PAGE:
Patents & SR&ED: Building a strategy for your R&D efforts

  • By Rebecca Galicha
    • Feb 15, 2024
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We often hear how important filing patents is for protecting innovation. However, in addition to patents, there is another program that encourages Canadian companies to further their innovative projects through tax incentives via the Scientific Research and Experimental Development (SR&ED) program. Here’s what you need to know about patents and SR&ED:

What are patents?

Innovation is a driving force for economic growth, competitiveness, and problem-solving and it is at the heart of continued success of a company. Innovative ideas could be protected through legal documents known as patents. Patents are filed with a government patent office to seek exclusive rights to an invention; and are used to protect intellectual property by preventing others from making, using, or selling the patented technology for a specified period (typically 20 years).

What is the SR&ED Program?

The Scientific Research and Experimental Development Program – Commonly known by its acronym (SR&ED), provides tax incentives for research and development (R&D) activities that yield technological advancements.

Difference between Patent Applications vs. SRED claim applications

Patent and SR&ED filings often require experts to assist companies as the process for both filings are typically complicated and time-consuming. Patent applications – In order to be granted a patent, the application must meet the eligibility requirements set forth by the patent office (e.g., USPTO, CIPO) such as novelty, non-obviousness, and
utility of an invention. Patent applications require detailed documentation describing the invention, including specifications, claims, and drawings which would involve both legal and technical aspects. Typically, the patent application could take over 2 years from filing to grant of the patent. Once the patent is granted, exclusive rights are awarded to the inventor for a fixed duration, usually 20 years from the date of filing.

SR&ED applicationsSR&ED submissions, on the other hand, is filed with the Canadian Revenue Agency (CRA) to claim back tax credits for R&D activities conducted within a company’s fiscal year. Eligibility requirements to get the tax incentives include: the work must be conducted for the advancement of scientific knowledge or for the purpose of achieving a technological advancement and that the work must be systematic investigation or search that is carried out in a field of science or technology by means of experiment or analysis.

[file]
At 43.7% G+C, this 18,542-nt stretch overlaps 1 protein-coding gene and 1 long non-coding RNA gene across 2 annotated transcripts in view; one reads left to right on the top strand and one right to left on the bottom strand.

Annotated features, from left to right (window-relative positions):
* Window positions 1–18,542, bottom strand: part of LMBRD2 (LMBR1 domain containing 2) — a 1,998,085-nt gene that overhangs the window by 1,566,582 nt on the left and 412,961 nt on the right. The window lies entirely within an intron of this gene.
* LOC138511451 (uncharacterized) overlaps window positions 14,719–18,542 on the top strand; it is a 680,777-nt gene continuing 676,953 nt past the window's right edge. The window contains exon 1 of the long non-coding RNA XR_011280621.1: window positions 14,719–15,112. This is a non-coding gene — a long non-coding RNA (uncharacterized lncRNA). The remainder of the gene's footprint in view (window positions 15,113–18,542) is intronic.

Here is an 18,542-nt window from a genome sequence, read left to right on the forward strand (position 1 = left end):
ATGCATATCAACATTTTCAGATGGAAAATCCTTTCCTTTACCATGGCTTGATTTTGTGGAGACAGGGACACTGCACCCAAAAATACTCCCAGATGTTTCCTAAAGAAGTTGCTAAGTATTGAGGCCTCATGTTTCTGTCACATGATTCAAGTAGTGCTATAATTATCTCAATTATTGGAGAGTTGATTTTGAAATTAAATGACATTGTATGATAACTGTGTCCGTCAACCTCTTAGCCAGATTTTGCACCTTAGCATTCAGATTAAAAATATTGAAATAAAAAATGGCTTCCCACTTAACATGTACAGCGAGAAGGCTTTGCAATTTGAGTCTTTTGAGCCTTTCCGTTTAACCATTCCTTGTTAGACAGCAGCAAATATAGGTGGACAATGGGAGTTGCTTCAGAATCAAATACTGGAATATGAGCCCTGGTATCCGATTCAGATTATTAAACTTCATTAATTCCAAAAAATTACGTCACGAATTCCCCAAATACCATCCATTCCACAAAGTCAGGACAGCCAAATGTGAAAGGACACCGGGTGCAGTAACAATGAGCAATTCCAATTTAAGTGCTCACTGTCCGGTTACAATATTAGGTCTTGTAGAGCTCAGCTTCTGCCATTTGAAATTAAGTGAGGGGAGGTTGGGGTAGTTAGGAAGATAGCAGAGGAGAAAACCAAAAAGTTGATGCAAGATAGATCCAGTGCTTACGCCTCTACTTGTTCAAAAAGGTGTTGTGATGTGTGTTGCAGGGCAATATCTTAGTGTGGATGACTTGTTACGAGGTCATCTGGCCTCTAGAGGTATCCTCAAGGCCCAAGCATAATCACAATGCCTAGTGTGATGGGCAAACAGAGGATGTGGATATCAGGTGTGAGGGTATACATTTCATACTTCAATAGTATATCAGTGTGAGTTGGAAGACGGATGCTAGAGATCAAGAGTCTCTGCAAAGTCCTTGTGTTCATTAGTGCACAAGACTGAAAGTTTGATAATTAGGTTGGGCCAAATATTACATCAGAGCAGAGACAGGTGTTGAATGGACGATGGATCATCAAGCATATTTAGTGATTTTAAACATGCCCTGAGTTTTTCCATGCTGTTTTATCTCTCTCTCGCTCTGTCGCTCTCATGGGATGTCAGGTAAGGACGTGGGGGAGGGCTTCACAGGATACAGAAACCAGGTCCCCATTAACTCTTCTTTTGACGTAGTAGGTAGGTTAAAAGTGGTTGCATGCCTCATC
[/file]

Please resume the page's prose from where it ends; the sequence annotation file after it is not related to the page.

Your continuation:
Leveraging SR&ED and Patents

Although patents and SR&ED are two distinct concepts, by leveraging patents and SR&ED incentives together, businesses can maximize the value of their innovation efforts and maintain a strong position in the global market. The following strategies are recommended for pursuing patent and SR&ED applications together:

  • Integrated R&D Planning: Align the R&D efforts with patentable inventions which would involve identifying potential patentable aspects of the projects. This can maximize the protection and financial benefits of the company’s innovations.
  • Identification of Eligibility for Patents + SR&ED: There are some similarities with the eligibility requirements for SR&ED and patents. During the course of the R&D project, the company can simultaneously look out for areas in the project which could be a source of technological advancement as well as parts of the project which would satisfy the novelty and non-obviousness requirements.
  • Use acquired SR&ED Funds for Patenting Fees: While the qualified expenditures for a SR&ED claim do not include the costs for patenting, the SR&ED tax incentives received from the CRA can be funneled back to invest in patent-related expenses.
  • Collaboration and Knowledge Sharing: Encourage collaboration between the R&D and legal teams. Through this collaboration, the shared insights can lead to more strategic patent filing decisions and stronger SR&ED claims.

When filing patents and SR&ED claims, it is important to note that effective documentation, expert guidance, and strategic planning are critical to maximize the benefits of the distinct programs. By taking into account both patents and SR&ED into the R&D efforts of a company, businesses can build a robust intellectual property portfolio that strengthens their competitive position and drives innovation-driven
growth for the organization.

If you are hoping to apply for patents or SR&ED, at Leyton, our experts can help you develop a compelling application without disrupting your day to day activities. Schedule a free consultation with one of our consultants now!

Sources: / 277%


Headshot Rebecca Galicha
Rebecca Galicha

Senior Innovation Funding Consultant

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